Commencement Notes: Live Streaming Video On The Web
People not able to attend can watch the proceedings by clicking here. The live broadcast will be available on a first-come, first-served basis, depending on the available bandwidth. People who cannot access the live video will be placed in a queue until they can enter.
Shortly after the ceremony’s conclusion, a link to a recording of the commencement will be posted on this page. An edited version of the video will be posted at the same site by the end of May at the same webite.
New Mexico Tech has made two significant changes to the May 15 ceremony -- the start time and the location.
|The 2010 commencement will be in the amphitheater area north of Macey Center. Map by Dan Jones/Tech Senior Architect|
Ceremonies will begin at 9 a.m., an hour earlier than usual. Also, the event will be held on the north side of Macey Center, adjacent to the Tech golf course. The reception will be on the amphitheater on the south side of Macey Center.
The staging, seating and audience configuration will be virtually identical to recent years. Graduates and faculty will line up for the processional in the fairway of the eighth hole of the golf course.
As with the 2009 ceremonies, the event will be streamed live via the Internet, thanks to the university's Distance Education division.
Visitors to Socorro looking for lodging can click here to explore the options. The ceremony will be Saturday, May 15, 2010.
The main campus is undergoing a massive construction project to replace the hot water loop. Initially, contractors were asked to complete their work near Brown Hall in time for graduation; however, as work began in early March, campus construction coordinators realized that ground restoration would not be completed to a satisfactory degree.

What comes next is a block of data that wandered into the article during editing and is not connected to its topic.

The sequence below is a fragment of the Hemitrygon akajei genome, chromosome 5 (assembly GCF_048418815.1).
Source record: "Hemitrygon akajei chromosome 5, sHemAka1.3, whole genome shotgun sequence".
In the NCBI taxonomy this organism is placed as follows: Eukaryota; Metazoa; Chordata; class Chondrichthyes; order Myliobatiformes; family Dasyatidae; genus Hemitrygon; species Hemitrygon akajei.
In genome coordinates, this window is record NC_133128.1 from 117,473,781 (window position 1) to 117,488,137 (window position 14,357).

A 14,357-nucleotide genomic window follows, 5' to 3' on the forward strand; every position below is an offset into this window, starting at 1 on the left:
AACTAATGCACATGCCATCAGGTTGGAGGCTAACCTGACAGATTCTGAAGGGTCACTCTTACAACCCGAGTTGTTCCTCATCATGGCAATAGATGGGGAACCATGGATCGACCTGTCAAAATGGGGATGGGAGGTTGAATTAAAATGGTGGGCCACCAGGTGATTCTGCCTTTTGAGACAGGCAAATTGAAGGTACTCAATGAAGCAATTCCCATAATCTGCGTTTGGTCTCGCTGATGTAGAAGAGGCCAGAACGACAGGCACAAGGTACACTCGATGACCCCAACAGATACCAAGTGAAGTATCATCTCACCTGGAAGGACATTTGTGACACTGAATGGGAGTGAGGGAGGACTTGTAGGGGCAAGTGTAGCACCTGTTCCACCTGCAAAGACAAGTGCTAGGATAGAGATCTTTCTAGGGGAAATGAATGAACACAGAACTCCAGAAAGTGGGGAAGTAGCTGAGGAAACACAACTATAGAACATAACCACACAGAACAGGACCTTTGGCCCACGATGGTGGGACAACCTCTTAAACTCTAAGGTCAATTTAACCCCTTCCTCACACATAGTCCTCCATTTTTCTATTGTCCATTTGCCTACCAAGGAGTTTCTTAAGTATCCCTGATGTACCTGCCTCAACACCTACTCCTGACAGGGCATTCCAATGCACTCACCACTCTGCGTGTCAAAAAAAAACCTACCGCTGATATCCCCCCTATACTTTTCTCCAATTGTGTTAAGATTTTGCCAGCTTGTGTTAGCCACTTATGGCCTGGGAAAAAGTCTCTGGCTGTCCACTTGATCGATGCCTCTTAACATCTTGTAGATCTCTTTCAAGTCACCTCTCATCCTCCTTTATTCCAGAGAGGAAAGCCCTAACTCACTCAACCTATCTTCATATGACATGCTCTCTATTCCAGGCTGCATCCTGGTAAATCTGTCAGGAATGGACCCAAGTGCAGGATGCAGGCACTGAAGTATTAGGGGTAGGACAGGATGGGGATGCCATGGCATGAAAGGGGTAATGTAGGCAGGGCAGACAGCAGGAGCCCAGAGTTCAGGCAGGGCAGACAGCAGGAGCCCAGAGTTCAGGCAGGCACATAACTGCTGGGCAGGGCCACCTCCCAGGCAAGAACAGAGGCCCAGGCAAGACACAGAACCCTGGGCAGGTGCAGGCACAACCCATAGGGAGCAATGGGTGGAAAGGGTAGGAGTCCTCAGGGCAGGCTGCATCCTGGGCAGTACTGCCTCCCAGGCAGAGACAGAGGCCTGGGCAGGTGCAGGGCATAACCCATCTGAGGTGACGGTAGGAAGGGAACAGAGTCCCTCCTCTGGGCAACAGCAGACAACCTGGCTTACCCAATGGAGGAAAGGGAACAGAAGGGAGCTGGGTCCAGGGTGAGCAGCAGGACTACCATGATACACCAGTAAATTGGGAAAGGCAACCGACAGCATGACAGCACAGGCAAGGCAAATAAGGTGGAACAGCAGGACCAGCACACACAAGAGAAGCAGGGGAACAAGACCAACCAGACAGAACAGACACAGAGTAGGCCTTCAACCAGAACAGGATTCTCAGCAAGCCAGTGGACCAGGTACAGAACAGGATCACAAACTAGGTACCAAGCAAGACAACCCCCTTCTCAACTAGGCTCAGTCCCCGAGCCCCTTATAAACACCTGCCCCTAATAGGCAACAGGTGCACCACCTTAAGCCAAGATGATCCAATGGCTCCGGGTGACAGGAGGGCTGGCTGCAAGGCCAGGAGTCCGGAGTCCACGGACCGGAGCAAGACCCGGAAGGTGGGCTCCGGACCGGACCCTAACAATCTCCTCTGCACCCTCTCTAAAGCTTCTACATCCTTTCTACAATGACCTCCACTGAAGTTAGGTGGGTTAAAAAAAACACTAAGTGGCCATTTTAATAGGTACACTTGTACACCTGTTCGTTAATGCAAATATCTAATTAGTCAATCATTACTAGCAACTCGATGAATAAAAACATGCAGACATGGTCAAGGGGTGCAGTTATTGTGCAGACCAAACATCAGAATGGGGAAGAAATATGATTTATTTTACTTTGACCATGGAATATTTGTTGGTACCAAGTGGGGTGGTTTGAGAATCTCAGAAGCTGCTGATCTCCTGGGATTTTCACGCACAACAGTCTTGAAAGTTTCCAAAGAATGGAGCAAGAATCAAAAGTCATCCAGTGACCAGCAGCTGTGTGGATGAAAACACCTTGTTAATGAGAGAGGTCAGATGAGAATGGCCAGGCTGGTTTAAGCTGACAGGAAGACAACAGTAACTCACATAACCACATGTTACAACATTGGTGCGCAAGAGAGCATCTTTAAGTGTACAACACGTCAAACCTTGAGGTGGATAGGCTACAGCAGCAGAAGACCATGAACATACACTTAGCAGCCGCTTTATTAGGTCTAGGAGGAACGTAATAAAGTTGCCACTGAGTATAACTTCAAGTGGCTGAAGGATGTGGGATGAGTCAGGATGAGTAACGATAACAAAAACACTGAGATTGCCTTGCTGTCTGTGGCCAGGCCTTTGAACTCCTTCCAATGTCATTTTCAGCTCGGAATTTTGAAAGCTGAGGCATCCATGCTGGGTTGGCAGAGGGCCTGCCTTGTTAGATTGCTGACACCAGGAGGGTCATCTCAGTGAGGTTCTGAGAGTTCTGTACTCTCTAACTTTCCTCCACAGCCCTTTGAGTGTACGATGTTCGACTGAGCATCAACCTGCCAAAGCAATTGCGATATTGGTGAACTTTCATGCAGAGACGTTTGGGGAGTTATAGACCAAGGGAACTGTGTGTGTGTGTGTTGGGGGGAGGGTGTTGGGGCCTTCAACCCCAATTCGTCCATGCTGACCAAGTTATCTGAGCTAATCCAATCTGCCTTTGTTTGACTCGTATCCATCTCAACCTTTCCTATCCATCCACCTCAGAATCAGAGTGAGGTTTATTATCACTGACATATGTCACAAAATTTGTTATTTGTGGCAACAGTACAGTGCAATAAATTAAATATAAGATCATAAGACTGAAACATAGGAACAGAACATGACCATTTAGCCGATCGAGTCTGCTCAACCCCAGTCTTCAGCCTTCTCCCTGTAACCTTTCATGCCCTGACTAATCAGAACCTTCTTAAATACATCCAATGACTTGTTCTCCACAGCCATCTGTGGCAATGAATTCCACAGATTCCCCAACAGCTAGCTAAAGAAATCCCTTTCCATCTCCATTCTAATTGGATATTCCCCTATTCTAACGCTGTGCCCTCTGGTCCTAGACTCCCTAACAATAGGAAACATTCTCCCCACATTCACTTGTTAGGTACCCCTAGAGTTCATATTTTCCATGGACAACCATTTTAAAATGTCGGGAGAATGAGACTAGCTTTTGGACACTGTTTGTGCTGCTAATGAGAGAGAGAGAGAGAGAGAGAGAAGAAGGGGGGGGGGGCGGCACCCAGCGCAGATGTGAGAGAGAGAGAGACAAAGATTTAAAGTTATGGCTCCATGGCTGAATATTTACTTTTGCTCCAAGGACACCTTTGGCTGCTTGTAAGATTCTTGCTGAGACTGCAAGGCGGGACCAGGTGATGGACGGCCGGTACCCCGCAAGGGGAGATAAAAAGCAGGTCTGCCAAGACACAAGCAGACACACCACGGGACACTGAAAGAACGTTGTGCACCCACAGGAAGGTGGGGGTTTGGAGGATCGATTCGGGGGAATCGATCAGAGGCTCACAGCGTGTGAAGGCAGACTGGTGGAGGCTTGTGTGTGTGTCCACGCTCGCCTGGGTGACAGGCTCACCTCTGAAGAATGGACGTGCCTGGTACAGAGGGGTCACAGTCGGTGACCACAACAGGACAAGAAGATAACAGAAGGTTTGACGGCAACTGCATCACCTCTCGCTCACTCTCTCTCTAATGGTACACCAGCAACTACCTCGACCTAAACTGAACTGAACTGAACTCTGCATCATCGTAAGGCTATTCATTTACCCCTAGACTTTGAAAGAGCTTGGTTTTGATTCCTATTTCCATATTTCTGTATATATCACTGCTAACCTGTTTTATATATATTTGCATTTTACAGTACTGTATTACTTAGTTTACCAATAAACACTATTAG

Registrar Sara Grijalva said the commencement planning committee members are excited about the alternate venue. The site includes ample parking, closer public restrooms and an appropriately scenic backdrop.
The 2010 commencement weekend will have two new features on Friday, May 14, the day prior to graduation.
Most notably, members of the Class of 2010 are invited to blow up their school mementos that they’d rather forget. Students are asked to contribute items of their college years that they would rather forget about – alarm clocks, tests and papers, and maybe a photo of their “favorite” professor – which will then be detonated. Event sponsor Dr. Van Romero said textbooks are acceptable, but he’d hope students recycle their books or keep them. Staff from the Energetic Materials Research and Testing Center will chronicle the proceedings in video and photos.
The first 200 graduates (and their guests) will be bused up ‘M’ Mountain to an EMRTC test site. There, students will toss their soon-to-be-destroyed items into a pit. From the overlook site, students and guests will watch their least-favorite items be blown up by high explosives.
Members of the Class of 2010 have been notified about the event via email, which also included registration information.
The objects to be blown up are subject to approval by EMRTC personnel. Electronics may be blown up only upon approval. No chemicals, combustibles, aerosols, glass, batteries, or liquids will be accepted.
The event is sponsored by the office of Research and Economic Development, the Energetic Materials Research and Testing Center and Van Romero, Class of 1977.
After having a blast on the mountain, all graduates are invited to a special reception. The Alumni Relations Office is hosting a commencement reception from 4 to 6 p.m. Friday, May 14, at the Golf Course Pavilion. The Class of 2010, their families and all alumni are invited to attend. The reception will have complementary hors d’oeuvres and a cash bar.
Although the list of graduates will not be approved until the day before the ceremony, Friday, May 14, the Registrar’s Office expects the university to award a record number of degrees. Including August and December 2009 graduates, more than 350 graduates are eligible to walk, including 1 associate’s degree, 196 bachelor’s degrees, 136 master’s degrees and 18 doctorates.
– NMT –
By Thomas Guengerich/New Mexico Tech